Ahhh, but is the price of oil actually rising?

From Forbes' Charles Kadlec: The cost of this deception goes well beyond the vilification of the oil industry and free markets. The real price of the on-going debauchery of the dollar is measured by the loss of our prosperity and the debasement of our liberty...

 
At 4/22/2012 2:34 PM, Blogger Walt G. said...

I spent a few minutes on Michigan U.S. Senator Levin's (D) website. Here's a quotation of a legal brief on their court case below (Source: Civil Action No. 1:11-CV-2146-RLW). It seems as though the "experts" are at odds.

"Plaintiffs’ brief mentions dozens of “‘studies by institutional, academic, and industry professionals’ relating to the need for and efficacy of position limits . . . that demonstrate[ ] ‘virtually unanimous academic agreement that commodity price changes have been driven by fundamental market conditions, not by speculation.’” See Motion for Summary Judgment at 14 (citations omitted). The relevant question here is not what certain experts or academics may believe about excessive speculation and the efficacy of position limits, but what Congress understood and intended when enacting Dodd-Frank. Congress was well aware of the types of studies to which Plaintiffs refer, not all of which point to the same conclusions about commodity speculation and some of which warrant skepticism due to reliance on industry funding. The Subcommittee considered those studies and consulted a wide range of experts in connection with its own bipartisan investigative efforts in the years leading up to Dodd-Frank. Its investigative reports were unequivocal in finding that the lack of position limits for certain transactions and in certain markets contributed to “the sustained increases in the price and price volatility of these essential commodities[.]” See 2006 Oil and Gas Report at 1; see also 2009 Wheat Report at 181 (“waiv[ing] position limits for commodity index traders facilitated excessive speculation”)"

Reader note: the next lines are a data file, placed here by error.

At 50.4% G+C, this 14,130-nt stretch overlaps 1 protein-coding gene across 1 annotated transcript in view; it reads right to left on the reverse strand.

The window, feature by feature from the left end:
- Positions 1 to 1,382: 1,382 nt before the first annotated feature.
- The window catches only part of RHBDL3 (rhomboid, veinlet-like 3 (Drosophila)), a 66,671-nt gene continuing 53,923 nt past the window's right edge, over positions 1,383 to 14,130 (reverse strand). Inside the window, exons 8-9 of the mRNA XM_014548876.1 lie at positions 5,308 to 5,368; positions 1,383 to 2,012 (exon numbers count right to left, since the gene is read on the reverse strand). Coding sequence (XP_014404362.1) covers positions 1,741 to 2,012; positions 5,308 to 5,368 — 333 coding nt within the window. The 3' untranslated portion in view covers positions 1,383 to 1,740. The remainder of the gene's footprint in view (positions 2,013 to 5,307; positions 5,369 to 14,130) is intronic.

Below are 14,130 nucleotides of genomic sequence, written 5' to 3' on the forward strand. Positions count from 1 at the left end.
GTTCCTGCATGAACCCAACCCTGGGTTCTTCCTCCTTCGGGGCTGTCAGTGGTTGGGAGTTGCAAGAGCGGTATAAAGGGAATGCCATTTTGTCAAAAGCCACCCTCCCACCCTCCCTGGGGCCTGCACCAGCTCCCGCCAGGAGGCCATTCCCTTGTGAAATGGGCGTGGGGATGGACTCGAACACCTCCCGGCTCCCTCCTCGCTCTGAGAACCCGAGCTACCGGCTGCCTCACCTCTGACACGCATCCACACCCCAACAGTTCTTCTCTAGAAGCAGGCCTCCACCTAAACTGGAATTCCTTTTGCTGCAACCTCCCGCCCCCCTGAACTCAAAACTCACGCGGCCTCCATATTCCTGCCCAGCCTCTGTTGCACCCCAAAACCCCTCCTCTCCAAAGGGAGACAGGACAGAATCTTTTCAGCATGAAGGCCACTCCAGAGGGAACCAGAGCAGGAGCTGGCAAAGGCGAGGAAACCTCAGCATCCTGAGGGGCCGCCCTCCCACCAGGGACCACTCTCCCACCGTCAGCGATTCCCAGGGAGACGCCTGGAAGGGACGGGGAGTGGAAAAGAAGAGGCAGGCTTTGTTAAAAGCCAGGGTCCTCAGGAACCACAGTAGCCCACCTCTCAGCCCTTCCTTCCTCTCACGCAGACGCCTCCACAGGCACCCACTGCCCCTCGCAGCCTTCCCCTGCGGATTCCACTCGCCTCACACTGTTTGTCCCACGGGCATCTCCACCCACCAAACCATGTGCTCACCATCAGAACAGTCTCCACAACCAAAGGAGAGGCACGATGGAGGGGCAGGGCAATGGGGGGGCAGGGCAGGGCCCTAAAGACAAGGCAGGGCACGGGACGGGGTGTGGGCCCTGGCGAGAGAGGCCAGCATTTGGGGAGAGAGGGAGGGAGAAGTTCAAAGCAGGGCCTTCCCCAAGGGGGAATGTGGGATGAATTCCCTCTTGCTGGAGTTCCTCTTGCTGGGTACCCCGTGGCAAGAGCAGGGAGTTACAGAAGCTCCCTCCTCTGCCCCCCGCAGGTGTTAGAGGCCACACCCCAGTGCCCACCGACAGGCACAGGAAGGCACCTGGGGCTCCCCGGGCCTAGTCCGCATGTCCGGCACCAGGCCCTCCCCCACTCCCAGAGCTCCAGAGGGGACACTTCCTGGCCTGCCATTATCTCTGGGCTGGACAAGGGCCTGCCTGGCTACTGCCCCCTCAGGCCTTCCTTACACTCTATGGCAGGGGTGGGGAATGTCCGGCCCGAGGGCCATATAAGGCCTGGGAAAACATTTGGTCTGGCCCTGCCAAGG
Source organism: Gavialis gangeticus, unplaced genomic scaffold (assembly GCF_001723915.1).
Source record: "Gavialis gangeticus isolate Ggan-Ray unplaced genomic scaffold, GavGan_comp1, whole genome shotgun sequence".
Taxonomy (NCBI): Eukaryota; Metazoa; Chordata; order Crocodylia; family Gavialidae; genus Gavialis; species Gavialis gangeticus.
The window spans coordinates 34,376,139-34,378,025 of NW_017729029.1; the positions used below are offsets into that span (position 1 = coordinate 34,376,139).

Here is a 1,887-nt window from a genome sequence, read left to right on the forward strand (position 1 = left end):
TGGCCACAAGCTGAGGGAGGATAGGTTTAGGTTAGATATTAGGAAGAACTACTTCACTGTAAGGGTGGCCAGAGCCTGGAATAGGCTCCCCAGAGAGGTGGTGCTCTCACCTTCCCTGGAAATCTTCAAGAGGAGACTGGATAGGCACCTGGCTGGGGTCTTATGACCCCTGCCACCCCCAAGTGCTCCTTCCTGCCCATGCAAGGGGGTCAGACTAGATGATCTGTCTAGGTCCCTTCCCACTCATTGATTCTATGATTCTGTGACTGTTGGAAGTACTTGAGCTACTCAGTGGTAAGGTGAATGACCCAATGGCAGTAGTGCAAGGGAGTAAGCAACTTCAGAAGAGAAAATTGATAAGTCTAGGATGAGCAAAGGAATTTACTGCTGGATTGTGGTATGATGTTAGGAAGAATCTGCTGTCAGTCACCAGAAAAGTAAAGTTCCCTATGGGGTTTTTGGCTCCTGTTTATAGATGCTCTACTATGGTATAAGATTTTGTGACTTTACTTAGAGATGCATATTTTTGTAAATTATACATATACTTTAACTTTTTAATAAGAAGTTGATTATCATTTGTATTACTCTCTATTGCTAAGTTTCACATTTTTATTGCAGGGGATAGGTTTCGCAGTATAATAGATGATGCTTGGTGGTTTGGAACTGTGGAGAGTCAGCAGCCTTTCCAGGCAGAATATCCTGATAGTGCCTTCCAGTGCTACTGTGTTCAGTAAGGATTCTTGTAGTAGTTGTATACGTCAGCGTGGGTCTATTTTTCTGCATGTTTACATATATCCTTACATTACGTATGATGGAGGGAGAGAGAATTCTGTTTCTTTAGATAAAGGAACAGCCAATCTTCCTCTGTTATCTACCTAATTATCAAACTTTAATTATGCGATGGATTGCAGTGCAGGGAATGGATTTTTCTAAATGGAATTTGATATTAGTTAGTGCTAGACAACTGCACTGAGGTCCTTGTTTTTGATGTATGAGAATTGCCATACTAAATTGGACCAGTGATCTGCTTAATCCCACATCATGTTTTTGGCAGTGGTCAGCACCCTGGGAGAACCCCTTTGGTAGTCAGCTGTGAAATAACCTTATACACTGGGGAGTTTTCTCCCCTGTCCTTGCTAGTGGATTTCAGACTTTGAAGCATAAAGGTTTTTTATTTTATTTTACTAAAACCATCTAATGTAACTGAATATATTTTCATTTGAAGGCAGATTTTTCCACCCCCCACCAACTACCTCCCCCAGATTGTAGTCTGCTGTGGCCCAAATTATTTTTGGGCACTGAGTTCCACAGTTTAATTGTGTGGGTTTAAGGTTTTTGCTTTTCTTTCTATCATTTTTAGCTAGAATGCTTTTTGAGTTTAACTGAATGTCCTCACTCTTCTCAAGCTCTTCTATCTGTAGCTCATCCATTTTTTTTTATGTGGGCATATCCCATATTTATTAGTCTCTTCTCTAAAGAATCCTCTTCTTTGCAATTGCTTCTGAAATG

At 4/22/2012 3:06 PM, Blogger Methinks said...

Bunny,

I understand the comfort you find in the appeal to authority since you have no capacity to appeal to logic, reason or facts.

 
At 4/22/2012 3:12 PM, Blogger Methinks said...

Good Lord, Juandos, I hope they do it (the zerohedge link).

In fact, I'm secretly - or not so secretly - rooting for them to shut down the whole market.

These idiots should get what they're asking for and they should get it good and hard. These days I'm delighted whenever more trading moves out of the United States.

Some people can only learn by experience.

 
At 4/22/2012 3:56 PM, Blogger Methinks said...

in theory increasing the amount when prices move too far, too fast.

Ha ha ha! My guess is that "too far too fast" is code for "move up". That's great because the oil options skew is in the put. That means that the probability of a sharp drop in price is much higher than the probability of a spike upward. So, prices are far more likely to move "too much" downward.

Anyone think margin cuts will happen if price tanks? Anyone?

 
At 4/22/2012 4:17 PM, Blogger Buddy R Pacifico said...

"That means that the probability of a sharp drop in price is much higher than the probability of a spike upward."

Yep, more likely sudden panic on the downside than the upside.

 
At 4/22/2012 4:25 PM, Blogger Benjamin said...

Buddy-

Natural gas markets are different from oil markets.

There are too many suppliers in natural gas. It is almost a classic commodity market.

Oil has a few suppliers, OPEC and Russia.

Demand and supply for oil is short-term price inelastic. Ergo, if the NYMEX price is manipulated up, the price can stick.